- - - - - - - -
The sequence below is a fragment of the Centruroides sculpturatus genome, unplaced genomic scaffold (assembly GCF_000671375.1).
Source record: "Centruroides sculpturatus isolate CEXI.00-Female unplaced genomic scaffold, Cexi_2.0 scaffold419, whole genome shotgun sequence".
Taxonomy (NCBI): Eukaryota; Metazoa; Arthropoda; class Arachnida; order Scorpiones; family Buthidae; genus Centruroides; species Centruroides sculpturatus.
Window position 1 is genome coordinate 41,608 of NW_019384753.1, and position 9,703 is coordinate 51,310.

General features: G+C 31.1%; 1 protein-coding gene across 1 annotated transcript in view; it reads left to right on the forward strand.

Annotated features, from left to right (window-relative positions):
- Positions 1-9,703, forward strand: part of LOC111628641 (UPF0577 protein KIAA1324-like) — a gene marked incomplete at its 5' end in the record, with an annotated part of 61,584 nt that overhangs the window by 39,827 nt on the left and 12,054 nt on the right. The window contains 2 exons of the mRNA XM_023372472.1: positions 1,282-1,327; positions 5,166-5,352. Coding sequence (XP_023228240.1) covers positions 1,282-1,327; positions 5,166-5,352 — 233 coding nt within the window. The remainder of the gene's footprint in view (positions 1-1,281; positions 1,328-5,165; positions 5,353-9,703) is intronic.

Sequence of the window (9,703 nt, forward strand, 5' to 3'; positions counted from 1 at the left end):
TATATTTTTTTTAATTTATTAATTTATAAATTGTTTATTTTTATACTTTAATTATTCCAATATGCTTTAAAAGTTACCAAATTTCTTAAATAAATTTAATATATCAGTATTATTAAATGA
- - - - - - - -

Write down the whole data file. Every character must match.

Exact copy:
The sequence below is a fragment of the Centruroides sculpturatus genome, unplaced genomic scaffold (assembly GCF_000671375.1).
Source record: "Centruroides sculpturatus isolate CEXI.00-Female unplaced genomic scaffold, Cexi_2.0 scaffold419, whole genome shotgun sequence".
Taxonomy (NCBI): Eukaryota; Metazoa; Arthropoda; class Arachnida; order Scorpiones; family Buthidae; genus Centruroides; species Centruroides sculpturatus.
Window position 1 is genome coordinate 41,608 of NW_019384753.1, and position 9,703 is coordinate 51,310.

General features: G+C 31.1%; 1 protein-coding gene across 1 annotated transcript in view; it reads left to right on the forward strand.

Annotated features, from left to right (window-relative positions):
- Positions 1-9,703, forward strand: part of LOC111628641 (UPF0577 protein KIAA1324-like) — a gene marked incomplete at its 5' end in the record, with an annotated part of 61,584 nt that overhangs the window by 39,827 nt on the left and 12,054 nt on the right. The window contains 2 exons of the mRNA XM_023372472.1: positions 1,282-1,327; positions 5,166-5,352. Coding sequence (XP_023228240.1) covers positions 1,282-1,327; positions 5,166-5,352 — 233 coding nt within the window. The remainder of the gene's footprint in view (positions 1-1,281; positions 1,328-5,165; positions 5,353-9,703) is intronic.

Sequence of the window (9,703 nt, forward strand, 5' to 3'; positions counted from 1 at the left end):
TATATTTTTTTTAATTTATTAATTTATAAATTGTTTATTTTTATACTTTAATTATTCCAATATGCTTTAAAAGTTACCAAATTTCTTAAATAAATTTAATATATCAGTATTATTAAATGA